Every business has unique and interesting things happening around them.
Many of them neglect to tell that story.
I just read this excellent story by Jay Abraham, author of "Getting Everything You Can Out of All You've Got," on how Schlitz beer came to #1 in the United States -
Years ago Schlitz Beer boosted themselves from #9 in the market to #1 in six months through a simple process. Back then, everybody and their brother was a commodity. They were all saying, "Our beer is good because it is pure." And there was nothing distinctive about that.
A person who happened to be a marketing expert toured the Schlitz brewing factory, and he was incredulous and amazed. The facility was on the shoreline of Lake Michigan. The first thing that struck him was the fact that even though they were right on the shore of a water source, they had dug down 5,000 feet and had three artesian wells to draw up water because it had to be a certain mineral content, and it had to be a certain purity. That fascinated him.
Then he walked inside and he saw the way they brewed their beer. The beer was brewed by a method that started with a mother yeast cell, which was the basic progenitor or creator of all the subsequent yeast that was used to brew the beer. That yeast cell was the result of 1,537 different experiments that the Schlitz Brewing research team had conducted to find the perfect balance, the perfect embodiment ofyeast, one that would produce balance, richness, taste, and robustness.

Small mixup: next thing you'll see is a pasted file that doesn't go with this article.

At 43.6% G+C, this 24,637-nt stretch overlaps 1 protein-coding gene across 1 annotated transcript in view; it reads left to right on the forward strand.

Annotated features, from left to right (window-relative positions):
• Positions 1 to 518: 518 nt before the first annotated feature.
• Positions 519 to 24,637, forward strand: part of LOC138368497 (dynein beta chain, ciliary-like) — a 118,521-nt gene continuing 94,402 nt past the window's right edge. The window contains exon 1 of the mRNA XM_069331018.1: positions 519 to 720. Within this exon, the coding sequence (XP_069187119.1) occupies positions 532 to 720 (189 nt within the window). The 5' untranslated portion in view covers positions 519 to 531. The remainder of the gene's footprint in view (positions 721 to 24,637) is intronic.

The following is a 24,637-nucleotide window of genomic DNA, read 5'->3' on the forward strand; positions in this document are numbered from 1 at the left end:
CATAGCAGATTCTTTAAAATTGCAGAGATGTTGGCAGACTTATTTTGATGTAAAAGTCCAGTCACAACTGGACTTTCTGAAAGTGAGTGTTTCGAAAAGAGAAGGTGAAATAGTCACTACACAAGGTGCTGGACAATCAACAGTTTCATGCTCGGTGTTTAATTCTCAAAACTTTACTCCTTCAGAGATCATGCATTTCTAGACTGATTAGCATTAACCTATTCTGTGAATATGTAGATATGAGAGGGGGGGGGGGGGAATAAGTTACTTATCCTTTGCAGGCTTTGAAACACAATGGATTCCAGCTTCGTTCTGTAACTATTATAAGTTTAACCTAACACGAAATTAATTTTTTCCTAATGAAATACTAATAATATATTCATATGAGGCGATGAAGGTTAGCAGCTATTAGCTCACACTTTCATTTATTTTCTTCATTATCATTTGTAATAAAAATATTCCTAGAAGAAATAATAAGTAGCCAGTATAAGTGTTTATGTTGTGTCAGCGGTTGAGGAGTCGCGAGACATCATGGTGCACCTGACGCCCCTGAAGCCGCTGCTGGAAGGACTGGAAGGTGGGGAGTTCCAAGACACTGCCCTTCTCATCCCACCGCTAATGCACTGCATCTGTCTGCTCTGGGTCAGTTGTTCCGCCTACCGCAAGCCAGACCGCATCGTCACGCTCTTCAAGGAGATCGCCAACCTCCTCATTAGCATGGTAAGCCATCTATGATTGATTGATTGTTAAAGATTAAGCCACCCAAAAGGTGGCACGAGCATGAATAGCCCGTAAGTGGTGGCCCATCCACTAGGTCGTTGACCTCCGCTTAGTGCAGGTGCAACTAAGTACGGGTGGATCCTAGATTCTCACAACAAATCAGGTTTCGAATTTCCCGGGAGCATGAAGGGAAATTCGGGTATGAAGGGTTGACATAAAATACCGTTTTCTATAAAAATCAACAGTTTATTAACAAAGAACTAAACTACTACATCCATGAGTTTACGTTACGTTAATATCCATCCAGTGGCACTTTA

After they had created the perfect yeast cell, they then went through a purification process which was amazing. First, there were massive rooms with six foot thick glass plate walls where water was condensed and distilled, and condensed and distilled - three or four times so that it had all the impurities taken out of it.
Then the bottling plant - they took bottles and then cleansed them three times. Then they put them into live steam at 1500 degrees. The bottles then went through one more cleansing and purification process before they added the purified water to it, and then added the yeast product.
At the end of the production line there were samplers who would arbitrarily pull off one bottle out of every 150 and taste them. Occasionally they would reject entire batches because they were slightly off. Most people would never have noticed, but their samplers would.
At the end of this tour, this man was incredulous. He said, "My God, why in the world don't you tell the marketplace how distinctive and unique your beer processing and manufacturing function is?" And the owners said, "Well, because everybody makes it, plus or minus, that way." The expert said, "But the world doesn't know that, and the first person to explain it to them will gain proprietary advantage."
They allowed him to do just that, and in six short months their beer rose from being #9 in sales to being #1 - and stayed there for about 20 years.
Brilliant story. While many processes seem mundane on the inside, the outside doesn't know about them and would be fascinated to hear how things work.